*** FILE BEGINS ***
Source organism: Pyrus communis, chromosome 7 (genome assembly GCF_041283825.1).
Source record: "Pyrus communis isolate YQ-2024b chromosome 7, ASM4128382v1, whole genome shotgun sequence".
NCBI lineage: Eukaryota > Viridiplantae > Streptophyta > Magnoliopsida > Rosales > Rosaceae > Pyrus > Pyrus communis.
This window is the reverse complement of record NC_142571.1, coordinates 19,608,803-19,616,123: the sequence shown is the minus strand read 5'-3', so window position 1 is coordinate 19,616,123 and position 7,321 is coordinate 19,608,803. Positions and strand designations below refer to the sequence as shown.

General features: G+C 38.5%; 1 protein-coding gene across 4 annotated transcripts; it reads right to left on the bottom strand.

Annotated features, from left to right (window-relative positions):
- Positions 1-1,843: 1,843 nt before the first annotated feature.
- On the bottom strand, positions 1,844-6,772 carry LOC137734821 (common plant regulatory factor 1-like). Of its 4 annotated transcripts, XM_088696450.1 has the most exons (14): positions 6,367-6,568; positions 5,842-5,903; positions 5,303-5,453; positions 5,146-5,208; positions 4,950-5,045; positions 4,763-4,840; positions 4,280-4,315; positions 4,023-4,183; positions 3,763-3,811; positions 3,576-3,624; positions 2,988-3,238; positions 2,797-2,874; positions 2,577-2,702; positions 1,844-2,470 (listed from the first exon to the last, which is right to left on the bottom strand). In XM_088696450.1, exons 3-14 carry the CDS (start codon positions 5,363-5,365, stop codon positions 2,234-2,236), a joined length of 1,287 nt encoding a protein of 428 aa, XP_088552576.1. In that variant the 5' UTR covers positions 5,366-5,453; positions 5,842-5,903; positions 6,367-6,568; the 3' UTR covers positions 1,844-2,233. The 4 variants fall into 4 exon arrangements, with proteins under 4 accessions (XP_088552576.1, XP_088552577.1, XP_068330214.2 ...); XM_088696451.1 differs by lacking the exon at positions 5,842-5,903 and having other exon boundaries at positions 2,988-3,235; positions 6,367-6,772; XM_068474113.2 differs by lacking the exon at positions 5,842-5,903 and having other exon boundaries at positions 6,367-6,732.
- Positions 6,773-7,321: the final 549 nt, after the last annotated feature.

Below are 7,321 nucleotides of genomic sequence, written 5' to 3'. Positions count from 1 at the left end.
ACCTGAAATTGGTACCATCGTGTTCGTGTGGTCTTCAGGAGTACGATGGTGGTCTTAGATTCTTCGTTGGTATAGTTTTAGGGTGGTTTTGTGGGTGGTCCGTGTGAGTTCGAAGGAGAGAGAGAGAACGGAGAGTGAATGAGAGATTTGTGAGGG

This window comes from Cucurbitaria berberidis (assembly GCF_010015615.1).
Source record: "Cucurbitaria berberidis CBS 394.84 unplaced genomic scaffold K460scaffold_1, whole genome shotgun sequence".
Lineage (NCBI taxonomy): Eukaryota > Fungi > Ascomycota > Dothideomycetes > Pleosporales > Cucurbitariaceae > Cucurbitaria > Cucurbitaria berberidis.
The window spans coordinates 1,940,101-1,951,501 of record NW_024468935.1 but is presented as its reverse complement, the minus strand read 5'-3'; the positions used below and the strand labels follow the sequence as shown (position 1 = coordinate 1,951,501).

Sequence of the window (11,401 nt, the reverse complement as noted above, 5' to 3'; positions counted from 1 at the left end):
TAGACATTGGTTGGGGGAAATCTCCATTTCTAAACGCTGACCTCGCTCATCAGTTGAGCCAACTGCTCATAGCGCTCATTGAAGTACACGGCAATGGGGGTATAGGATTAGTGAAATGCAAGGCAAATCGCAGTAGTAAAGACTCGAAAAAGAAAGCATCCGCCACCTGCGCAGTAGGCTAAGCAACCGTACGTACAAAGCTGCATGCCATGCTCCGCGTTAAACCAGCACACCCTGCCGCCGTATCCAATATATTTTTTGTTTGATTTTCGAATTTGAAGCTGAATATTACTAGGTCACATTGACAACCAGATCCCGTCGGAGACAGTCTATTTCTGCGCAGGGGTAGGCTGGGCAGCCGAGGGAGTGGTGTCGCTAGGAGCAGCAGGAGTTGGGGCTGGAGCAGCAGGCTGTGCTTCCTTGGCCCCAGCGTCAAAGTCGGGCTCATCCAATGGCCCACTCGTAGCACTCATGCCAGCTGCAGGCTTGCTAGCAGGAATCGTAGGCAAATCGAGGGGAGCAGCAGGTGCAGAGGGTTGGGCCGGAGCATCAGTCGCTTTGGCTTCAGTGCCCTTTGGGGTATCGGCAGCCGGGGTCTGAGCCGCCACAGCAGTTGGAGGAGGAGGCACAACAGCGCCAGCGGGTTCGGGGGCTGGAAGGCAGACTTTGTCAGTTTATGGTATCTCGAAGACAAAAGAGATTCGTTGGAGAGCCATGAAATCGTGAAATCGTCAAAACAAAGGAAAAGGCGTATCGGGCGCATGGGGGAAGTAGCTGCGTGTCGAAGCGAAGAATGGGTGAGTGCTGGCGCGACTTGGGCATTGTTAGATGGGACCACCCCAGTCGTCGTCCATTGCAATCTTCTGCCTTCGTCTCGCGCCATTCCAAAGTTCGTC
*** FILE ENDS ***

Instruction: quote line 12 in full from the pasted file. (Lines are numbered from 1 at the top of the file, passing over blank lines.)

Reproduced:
This window comes from Cucurbitaria berberidis (assembly GCF_010015615.1).